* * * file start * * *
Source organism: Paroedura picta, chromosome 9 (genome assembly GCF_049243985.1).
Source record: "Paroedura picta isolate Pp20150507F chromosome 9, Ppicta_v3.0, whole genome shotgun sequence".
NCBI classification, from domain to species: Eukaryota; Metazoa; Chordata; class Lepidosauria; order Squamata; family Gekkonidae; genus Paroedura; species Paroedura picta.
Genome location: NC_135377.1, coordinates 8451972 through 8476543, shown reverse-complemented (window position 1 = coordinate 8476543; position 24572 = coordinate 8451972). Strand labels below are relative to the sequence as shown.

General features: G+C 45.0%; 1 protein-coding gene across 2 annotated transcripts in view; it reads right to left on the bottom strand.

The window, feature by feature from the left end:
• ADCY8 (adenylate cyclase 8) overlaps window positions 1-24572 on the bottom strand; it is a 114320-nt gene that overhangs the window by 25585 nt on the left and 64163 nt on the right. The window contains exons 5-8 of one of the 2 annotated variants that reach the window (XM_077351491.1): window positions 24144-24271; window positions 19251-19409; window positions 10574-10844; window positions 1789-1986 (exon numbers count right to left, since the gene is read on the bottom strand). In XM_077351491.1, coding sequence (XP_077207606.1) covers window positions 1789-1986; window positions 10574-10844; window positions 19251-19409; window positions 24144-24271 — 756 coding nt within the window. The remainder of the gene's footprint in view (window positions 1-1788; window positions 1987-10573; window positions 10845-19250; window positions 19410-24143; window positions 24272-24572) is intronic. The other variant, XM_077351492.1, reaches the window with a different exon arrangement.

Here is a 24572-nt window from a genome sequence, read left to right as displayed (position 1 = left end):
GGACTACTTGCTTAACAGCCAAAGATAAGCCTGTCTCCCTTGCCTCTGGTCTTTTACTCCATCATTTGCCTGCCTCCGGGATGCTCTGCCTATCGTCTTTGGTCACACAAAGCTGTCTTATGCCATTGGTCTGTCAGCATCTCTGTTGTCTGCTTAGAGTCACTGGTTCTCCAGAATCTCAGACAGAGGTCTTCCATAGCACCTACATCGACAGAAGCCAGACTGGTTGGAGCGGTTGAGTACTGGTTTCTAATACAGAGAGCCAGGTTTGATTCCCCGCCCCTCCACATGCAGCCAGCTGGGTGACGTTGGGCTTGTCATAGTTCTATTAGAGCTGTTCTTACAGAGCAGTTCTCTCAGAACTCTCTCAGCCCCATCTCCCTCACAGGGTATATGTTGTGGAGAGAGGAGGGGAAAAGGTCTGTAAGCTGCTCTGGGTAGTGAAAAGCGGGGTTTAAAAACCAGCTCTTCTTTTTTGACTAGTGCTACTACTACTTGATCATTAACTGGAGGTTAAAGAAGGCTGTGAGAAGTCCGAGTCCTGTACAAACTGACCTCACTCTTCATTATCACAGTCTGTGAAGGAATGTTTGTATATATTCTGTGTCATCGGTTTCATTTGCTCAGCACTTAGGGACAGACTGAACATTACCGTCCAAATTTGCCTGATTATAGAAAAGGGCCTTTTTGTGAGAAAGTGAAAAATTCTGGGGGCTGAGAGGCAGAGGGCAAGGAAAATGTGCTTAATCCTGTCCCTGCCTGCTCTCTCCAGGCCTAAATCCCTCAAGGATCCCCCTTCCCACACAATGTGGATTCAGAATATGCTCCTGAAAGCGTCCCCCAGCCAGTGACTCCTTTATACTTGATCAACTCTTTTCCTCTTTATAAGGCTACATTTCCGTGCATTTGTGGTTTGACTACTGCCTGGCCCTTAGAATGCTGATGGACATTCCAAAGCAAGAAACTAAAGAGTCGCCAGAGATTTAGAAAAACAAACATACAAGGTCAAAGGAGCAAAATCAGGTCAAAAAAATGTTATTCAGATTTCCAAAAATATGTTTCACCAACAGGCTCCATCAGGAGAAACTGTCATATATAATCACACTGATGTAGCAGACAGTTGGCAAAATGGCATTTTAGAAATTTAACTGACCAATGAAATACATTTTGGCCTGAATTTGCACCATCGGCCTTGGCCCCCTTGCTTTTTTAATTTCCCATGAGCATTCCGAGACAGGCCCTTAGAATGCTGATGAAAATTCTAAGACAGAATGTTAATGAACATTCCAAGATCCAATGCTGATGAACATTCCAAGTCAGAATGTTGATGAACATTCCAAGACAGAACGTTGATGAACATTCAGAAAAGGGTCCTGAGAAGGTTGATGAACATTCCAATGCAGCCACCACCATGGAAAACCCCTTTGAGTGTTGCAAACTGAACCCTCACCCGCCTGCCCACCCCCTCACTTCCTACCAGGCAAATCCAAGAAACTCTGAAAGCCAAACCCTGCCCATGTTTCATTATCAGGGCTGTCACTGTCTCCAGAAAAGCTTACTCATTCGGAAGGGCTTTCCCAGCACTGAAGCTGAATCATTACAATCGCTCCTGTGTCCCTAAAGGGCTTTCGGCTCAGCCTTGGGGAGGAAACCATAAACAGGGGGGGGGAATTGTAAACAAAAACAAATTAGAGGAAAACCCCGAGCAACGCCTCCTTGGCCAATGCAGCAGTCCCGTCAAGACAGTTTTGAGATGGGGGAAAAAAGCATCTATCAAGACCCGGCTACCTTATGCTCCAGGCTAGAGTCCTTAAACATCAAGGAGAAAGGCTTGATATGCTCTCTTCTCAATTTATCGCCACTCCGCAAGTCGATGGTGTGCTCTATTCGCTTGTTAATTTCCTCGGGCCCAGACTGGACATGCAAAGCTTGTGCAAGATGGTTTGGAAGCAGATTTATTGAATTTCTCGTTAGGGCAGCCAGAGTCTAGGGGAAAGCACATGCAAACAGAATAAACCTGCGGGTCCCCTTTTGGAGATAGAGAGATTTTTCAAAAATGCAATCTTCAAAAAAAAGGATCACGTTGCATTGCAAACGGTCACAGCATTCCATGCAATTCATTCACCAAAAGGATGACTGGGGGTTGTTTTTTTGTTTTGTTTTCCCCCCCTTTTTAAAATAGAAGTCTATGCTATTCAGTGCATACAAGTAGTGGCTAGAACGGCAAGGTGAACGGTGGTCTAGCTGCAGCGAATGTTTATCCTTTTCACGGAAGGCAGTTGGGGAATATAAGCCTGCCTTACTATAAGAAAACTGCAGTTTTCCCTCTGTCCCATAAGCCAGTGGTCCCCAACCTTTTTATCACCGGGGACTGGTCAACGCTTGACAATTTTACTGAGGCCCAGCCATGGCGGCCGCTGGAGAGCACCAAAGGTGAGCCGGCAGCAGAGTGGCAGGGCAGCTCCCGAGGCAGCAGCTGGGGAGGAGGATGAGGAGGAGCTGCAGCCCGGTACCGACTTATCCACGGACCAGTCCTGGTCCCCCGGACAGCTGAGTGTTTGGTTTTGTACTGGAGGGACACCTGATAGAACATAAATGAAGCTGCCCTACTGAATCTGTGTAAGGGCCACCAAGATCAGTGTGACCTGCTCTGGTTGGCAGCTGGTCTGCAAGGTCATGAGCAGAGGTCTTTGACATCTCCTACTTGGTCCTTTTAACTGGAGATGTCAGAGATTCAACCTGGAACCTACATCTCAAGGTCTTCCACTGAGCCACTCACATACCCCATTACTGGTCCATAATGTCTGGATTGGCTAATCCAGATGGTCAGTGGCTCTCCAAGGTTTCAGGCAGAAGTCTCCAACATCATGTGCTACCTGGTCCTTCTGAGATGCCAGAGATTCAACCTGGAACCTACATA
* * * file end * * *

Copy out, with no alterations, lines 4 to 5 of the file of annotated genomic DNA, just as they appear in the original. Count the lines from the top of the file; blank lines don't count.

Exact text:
Genome location: NC_135377.1, coordinates 8451972 through 8476543, shown reverse-complemented (window position 1 = coordinate 8476543; position 24572 = coordinate 8451972). Strand labels below are relative to the sequence as shown.

General features: G+C 45.0%; 1 protein-coding gene across 2 annotated transcripts in view; it reads right to left on the bottom strand.